“We are in the process of figuring out how to build an infrastructure to support some big corporate opportunities we are pursuing: how to supply hundreds of thousands of shirts for those opportunities. When we do this, our impact will rocket to millions of meals created. Also, we are continuing to build our retail presence organically through a variety of avenues, including pop-ups, makers markets, and other traditional retail outlets.”

Their idea seems to be gaining traction. In 2017, with just a few months of operation, Hands & Feet contributed enough money to their nonprofit partner to provide over 18,000 meals. For 2018 their goal is to create 100,000 meals.

What has been most rewarding for Susan? “The impact Hands & Feet is having in our community and across the United States. In addition, launching my own business has turned me into a dreamer and doer. I’m driven by the unwavering support of my husband Eric and the ability to give my daughters a front row seat to my journey.”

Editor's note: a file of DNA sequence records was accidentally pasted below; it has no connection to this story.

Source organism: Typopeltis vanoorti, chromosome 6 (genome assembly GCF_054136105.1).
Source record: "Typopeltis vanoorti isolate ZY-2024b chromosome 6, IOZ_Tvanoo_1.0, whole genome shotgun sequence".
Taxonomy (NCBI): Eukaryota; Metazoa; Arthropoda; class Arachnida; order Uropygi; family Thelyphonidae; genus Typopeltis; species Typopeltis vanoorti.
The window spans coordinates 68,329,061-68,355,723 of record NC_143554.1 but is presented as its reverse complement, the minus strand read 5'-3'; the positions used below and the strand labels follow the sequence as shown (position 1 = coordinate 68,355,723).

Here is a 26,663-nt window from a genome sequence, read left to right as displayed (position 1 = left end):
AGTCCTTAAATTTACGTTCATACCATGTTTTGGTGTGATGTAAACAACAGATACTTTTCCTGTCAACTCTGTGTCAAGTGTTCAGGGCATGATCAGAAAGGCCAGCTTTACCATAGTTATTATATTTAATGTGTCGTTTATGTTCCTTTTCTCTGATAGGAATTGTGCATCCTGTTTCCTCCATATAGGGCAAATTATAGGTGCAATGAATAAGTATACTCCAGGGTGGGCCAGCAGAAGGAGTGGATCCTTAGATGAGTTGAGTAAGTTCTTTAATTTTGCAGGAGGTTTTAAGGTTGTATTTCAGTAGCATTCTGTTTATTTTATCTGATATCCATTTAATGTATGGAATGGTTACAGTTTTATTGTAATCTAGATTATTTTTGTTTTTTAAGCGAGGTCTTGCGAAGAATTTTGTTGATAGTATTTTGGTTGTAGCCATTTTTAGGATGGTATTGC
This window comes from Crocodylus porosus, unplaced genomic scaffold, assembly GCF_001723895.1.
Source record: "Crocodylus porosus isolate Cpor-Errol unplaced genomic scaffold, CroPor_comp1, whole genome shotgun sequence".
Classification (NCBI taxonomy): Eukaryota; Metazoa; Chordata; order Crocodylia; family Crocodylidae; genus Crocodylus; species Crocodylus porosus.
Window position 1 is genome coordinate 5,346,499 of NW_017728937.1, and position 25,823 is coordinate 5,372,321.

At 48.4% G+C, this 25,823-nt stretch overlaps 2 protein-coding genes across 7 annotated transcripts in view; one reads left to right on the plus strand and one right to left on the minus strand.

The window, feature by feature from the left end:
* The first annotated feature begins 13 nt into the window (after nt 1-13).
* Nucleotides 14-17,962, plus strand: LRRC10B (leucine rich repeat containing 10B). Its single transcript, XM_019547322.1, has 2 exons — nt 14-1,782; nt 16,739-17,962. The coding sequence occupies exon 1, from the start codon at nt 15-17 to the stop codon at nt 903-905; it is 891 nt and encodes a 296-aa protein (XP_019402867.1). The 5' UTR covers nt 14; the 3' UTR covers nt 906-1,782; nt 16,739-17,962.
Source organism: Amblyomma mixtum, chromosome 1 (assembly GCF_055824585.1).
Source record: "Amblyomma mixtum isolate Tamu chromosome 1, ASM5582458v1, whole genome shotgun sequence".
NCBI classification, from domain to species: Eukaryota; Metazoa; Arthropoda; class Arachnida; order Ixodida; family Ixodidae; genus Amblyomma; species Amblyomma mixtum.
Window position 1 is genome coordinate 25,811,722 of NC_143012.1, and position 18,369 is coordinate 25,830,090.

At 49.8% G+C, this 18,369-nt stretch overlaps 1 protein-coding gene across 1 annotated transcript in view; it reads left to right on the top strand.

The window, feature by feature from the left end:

Best Advice for Social Entrepreneurs

What is the best advice that Susan can pass along to early-stage social entrepreneurs? “Don’t be afraid to ask for help. No one expects you to have all the answers. You will be amazed at how willing people are to share their expertise.” She adds, “Slow down and be present. If I hadn’t slowed down and reflected on the need I saw in one 4-year-old boy’s life – Hands & Feet wouldn’t be here today. When you see an opportunity, move on it! One simple act can make an impact beyond your wildest imagination.”

Social Entrepreneur Quotes by Susan Elwer